Plenary Speaker : Prof. Leon Chua
Title: Five non-volatile memristor enigmas solved
Leon Chua is widely known for his invention of the Memristors and the Chua’s Circuit. His research has been recognized internationally through numerous major awards, including 16 honorary doctorates from major universities in Europe and Japan, and 7 USA patents. He was elected as Fellow of IEEE in 1974, a foreign member of the European Academy of Sciences (Academia Europea ) in 1997, a foreign member of the Hungarian Academy of Sciences in 2007, and an honorary fellow of the Institute of Advanced Study at the Technical University of Munich, Germany in 2012. He was honored with many major prizes, including the Frederick Emmons Award in 1974, the IEEE Neural Networks Pioneer Award in 2000, the first IEEE Gustav Kirchhoff Award in 2005, the International Francqui Chair (Belgium ) in 2006, the Guggenheim Fellow Award in 2010, Leverhulme Professor Award ( United Kingdom ) during 2010-2011, and the EU Marie Curie Fellow Award,2013.
Plenary Speaker : R. Stanley Williams
Title: Finding the Connections Among Computation, Dynamics, Physics and Materials
R. Stanley Williams recently retired from Hewlett Packard Labs in Palo Alto, CA. For the past 20 years, his primary scientific research has been in the areas of electronic, photonic and ionic nanotechnologies, and now encompasses neuroarchitectonics, which includes computation, chaos, and complexity. In 2008, a team of researchers he led demonstrated the first intentional memristor, the fourth fundamental electronic circuit element predicted by Prof. Leon Chua in 1971. Williams has received recognition for business, scientific and academic achievement, including being named one of the top 10 visionaries in the field of electronics by EETimes, the 2014 IEEE Outstanding Engineering Manager Award, the 2009 EETimes Innovator of the Year ACE Award, the 2007 Glenn T. Seaborg Medal for contributions to Chemistry, the 50th Anniversary Laureate Lecturer on Electrical and Optical Materials for the TMS, the 2004 Herman Bloch Medal for Industrial Research, the inaugural Scientific American 50 Top Technology leaders in 2002, and the 2000 Julius Springer Award for Applied Physics. He was a co-organizer and co-editor of the workshop and book “Vision for Nanotechnology in the 21st Century”, respectively, that led to the establishment of the U. S. National Nanotechnology Initiative in 2000.
Plenary Speaker : Prof. Kang L. Wang
Title: From the Turing to Topological Quantum Computer
Dr. Kang L. Wang is currently Distinguished Professor and the Raytheon Chair Professor in Physical Science and Electronics in the University of California, Los Angeles (UCLA). He is affiliated with the Departments of ECE, MSE and Physics. He received his MS and PhD degrees from the Massachusetts Institute of Technology and his BS degree from National Cheng University (Taiwan). He is a Guggenheim Fellow, Fellows of American Physical Society and IEEE, and a Laureate of Industrial Technology Research Institute of Taiwan. He is an Academician of Academia Sinica. His awards include the IUPAP Magnetism Award and Néel Medal, the IEEE J.J. Ebers award for electron devices, SRC Technical Excellence Award, the Pan Wen-Yuan Award, the Chinese American Historymakers Award, and others. He served as the editor-in-chief of IEEE TNANO, editor of Artech House, editors for J of Spins and deputy editor of AAAS Science Advances, etc. His research areas include topological matters and topological quantum computer; spintronics and nonvolatile electronics; low dissipation devices; molecular beam epitaxy.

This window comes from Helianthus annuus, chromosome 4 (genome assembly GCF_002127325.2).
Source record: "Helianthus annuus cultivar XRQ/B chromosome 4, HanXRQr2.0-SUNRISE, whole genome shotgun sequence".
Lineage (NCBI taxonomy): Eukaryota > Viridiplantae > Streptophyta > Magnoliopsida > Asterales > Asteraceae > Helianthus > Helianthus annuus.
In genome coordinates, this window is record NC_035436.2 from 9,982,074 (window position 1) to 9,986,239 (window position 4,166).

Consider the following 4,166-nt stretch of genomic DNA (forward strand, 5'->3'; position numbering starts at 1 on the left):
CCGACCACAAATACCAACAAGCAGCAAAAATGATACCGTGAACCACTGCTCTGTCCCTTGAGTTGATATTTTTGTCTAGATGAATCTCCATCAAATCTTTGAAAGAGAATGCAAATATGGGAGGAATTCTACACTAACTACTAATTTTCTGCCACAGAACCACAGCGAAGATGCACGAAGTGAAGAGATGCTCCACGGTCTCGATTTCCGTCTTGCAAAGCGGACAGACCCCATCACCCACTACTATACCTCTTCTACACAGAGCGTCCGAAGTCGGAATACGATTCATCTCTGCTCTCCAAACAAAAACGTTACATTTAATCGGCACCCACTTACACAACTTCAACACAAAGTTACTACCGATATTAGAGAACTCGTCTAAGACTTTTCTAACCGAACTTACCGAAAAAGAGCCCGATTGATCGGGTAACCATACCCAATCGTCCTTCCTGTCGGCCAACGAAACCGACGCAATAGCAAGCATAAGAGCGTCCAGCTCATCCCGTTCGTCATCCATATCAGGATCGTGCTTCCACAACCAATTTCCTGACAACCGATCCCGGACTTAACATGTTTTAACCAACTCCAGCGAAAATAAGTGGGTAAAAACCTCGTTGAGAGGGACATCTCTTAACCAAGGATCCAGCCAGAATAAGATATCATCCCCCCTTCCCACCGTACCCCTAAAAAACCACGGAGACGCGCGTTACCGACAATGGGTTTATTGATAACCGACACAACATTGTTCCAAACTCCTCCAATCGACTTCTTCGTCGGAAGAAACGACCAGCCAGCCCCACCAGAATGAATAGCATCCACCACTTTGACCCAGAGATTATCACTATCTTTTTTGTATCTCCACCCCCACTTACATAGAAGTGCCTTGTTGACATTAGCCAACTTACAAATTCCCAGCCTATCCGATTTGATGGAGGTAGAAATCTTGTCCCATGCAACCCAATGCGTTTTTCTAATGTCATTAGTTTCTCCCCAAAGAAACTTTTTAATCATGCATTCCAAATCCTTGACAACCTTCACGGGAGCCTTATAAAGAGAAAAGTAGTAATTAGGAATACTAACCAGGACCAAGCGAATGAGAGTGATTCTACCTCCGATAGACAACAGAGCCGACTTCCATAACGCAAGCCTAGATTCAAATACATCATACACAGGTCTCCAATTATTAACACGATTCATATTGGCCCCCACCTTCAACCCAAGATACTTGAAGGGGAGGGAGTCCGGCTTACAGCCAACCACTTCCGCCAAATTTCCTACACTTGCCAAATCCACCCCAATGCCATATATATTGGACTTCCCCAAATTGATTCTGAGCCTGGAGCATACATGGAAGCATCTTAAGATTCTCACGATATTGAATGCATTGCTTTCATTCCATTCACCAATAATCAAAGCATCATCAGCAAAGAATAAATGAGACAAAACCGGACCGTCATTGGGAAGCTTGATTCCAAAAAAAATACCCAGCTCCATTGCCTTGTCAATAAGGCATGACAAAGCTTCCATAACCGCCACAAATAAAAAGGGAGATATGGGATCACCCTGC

Plenary Speaker : Prof. Giacomo Indiveri
Title: Neuromorphic circuits for building autonomous cognitive agents
Giacomo Indiveri is a Professor at the Faculty of Science of the University of Zurich, Switzerland, and director of the Institute of Neuroinformatics of the University of Zurich and ETH Zurich. He obtained an M.Sc. degree in electrical engineering and a Ph.D. degree in computer science from the University of Genoa, Italy. He was a post-doctoral research fellow in the Division of Biology at Caltech and at the Institute of Neuroinformatics of the University of Zurich and ETH Zurich. He holds a "habilitation" in Neuromorphic Engineering at the ETH Zurich Department of Information Technology and Electrical Engineering. He was awarded an ERC Starting Grant on "Neuromorphic processors" in 2011 and an ERC Consolidator Grant on neuromorphic cognitive agents in 2016. His research interests lie in the study of neural computation, with a particular focus on spike-based learning and selective attention mechanisms. His research and development activities focus on the full custom hardware implementation of real-time sensory-motor systems using analog/digital neuromorphic circuits and emerging VLSI technologies.